Of course one of the most notable items within the DROID RAZR MAXX is the humongous 3,300 mAh battery. For comparison, the original DROID RAZR includes a 1,780 mAh battery, the DROID 3 sports a 1,500 mAh battery and the iPhone 4S packs a 1,432 mAh battery. The power pack in the MAXX is bigger than the batteries found in any two of the aforementioned smartphones combined.

The Outside

The Motorola DROID RAZR MAXX’s name is a mouthful and the device itself is a handful. Despite having a now-average sized 4.3-inch display, this smartphone is nearly as tall and wide as the HTC Titan, a monster device with a 4.7-inch screen. The RAZR MAXX stands 5.16 inches tall compared to the 5.18-inch Titan, and its width comes in at 2.72 inches while the Titan is 2.78 inches wide. Because the MAXX is just 9 millimeters thin and weighs just 145 grams, however, it feels much more manageable than the Titan.

The display on the DROID RAZR MAXX is not great. Motorola bills it as a “Super AMOLED Advanced” panel and it features 540 x 960-pixel qHD resolution, but I find that colors look washed out on the screen. It doesn’t even come close to approaching the quality of Samsung’s Super AMOLED or Super AMOLED Plus displays in terms of color reproduction and brightness, and the clarity of Apple’s Retina Display puts the RAZR’s panel to shame. I even prefer the Super LCD panels in recent HTC devices to the MAXX’s screen.

Above the display on the face of this phone lies a Motorola logo and a small slot for the ear speaker, and beneath that sits a front-facing 1.3-megapixel camera capable of facilitating 720p HD video chats. The four capacitive Android navigation buttons lie beneath a Verizon logo under the display, and a small hole for the handset’s primary microphone sits off-center below the buttons. Voice calls made with the RAZR MAXX were quite clear on the other party’s end, and I found the ear speaker to be about average. Audio quality gets a bit shaky at higher volumes using either the ear speaker or the speakerphone speaker.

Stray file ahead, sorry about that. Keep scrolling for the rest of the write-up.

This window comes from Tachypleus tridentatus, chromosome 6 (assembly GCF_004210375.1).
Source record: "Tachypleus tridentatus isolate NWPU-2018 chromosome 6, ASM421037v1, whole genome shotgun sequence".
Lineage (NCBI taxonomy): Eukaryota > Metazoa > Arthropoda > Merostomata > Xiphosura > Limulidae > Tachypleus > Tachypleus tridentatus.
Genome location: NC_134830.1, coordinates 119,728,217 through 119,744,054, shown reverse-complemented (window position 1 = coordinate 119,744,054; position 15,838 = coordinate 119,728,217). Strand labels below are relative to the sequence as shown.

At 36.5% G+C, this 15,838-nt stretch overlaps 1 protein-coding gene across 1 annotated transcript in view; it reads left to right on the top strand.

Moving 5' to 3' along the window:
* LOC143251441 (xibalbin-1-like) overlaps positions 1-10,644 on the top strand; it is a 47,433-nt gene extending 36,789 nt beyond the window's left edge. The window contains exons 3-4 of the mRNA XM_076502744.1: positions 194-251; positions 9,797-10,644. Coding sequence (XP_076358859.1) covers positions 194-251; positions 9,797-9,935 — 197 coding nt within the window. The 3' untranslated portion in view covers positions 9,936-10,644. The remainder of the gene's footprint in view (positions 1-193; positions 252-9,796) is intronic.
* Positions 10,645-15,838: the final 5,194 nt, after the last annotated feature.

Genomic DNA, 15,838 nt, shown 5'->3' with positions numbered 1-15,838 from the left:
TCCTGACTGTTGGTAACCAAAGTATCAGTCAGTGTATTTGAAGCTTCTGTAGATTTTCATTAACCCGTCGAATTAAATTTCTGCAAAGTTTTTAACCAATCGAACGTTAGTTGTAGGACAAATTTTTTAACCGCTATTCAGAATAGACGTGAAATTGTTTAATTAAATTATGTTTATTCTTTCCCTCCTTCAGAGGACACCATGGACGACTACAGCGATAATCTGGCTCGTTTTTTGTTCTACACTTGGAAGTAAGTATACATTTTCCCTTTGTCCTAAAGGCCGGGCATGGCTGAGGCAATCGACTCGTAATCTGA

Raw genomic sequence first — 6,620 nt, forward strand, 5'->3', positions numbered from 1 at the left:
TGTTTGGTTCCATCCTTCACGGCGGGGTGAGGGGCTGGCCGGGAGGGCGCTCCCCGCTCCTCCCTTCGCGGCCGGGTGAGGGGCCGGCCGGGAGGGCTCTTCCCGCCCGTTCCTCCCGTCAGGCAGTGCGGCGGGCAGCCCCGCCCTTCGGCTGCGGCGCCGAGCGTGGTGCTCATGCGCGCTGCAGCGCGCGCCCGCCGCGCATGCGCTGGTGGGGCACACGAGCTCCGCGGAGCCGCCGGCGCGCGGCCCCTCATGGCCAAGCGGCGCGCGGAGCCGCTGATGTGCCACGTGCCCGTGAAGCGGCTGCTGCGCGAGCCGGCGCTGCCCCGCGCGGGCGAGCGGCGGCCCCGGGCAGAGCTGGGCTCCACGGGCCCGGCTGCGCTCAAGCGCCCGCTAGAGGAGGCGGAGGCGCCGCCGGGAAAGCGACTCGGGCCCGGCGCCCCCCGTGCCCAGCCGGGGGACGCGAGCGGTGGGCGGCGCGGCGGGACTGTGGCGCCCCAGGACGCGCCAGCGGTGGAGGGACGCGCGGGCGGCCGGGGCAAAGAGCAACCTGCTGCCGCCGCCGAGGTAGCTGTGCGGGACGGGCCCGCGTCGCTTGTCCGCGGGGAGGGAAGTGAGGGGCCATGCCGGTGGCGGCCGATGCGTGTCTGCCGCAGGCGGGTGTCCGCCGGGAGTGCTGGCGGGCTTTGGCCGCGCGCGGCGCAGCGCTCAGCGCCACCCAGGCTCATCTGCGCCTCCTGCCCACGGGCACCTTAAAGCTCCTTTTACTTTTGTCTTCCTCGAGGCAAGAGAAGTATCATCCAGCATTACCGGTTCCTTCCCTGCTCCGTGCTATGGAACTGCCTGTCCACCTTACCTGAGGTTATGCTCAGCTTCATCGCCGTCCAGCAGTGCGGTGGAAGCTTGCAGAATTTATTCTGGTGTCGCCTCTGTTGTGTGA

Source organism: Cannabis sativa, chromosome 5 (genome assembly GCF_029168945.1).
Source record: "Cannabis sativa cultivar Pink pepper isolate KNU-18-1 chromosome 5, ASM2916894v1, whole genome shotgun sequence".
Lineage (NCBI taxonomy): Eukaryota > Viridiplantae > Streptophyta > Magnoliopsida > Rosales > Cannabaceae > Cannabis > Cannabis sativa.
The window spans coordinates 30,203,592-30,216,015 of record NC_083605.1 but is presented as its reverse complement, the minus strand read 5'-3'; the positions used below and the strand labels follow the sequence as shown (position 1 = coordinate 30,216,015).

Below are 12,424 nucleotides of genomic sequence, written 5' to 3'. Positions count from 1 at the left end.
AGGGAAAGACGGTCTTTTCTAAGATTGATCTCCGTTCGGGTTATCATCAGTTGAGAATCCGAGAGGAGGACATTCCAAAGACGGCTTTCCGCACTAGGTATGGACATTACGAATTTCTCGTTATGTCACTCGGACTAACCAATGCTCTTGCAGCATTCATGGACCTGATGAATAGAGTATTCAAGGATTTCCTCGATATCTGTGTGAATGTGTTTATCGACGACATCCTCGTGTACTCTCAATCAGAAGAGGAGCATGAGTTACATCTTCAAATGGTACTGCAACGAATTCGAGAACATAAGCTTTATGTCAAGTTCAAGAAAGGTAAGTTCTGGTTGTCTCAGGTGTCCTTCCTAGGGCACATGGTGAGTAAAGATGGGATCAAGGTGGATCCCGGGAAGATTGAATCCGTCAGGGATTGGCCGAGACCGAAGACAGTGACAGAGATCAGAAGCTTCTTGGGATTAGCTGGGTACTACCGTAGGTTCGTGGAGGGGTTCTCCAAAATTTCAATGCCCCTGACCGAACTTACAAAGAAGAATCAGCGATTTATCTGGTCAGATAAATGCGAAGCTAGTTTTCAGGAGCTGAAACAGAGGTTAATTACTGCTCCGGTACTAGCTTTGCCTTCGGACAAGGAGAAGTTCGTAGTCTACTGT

A dedicated HDMI port and a microUSB port are centered on the top edge of the phone, and a standard 3.5-millimeter audio jack sits off to the right. The left edge of the phone is home to a microSD slot and a microSIM slot, both hidden beneath and hinged door, and the right edge contains the power/lock button as well as a volume rocker. The back of the RAZR MAXX is home to a soft-touch Kevlar panel that takes up most of the rear surface, and an 8-megapixel camera sits near the top along with an LED flash and a speaker.

The camera on this slim smartphone does not take great pictures. They are fairly clear compared to other recent Motorola phones, but I found the colors to be very washed out even when photos were taken in well-lit areas. In dim lighting, performance was not great compared to class-leading camera phones like Nokia smartphones and the iPhone 4S, but perhaps on par with some recent Samsung and HTC devices.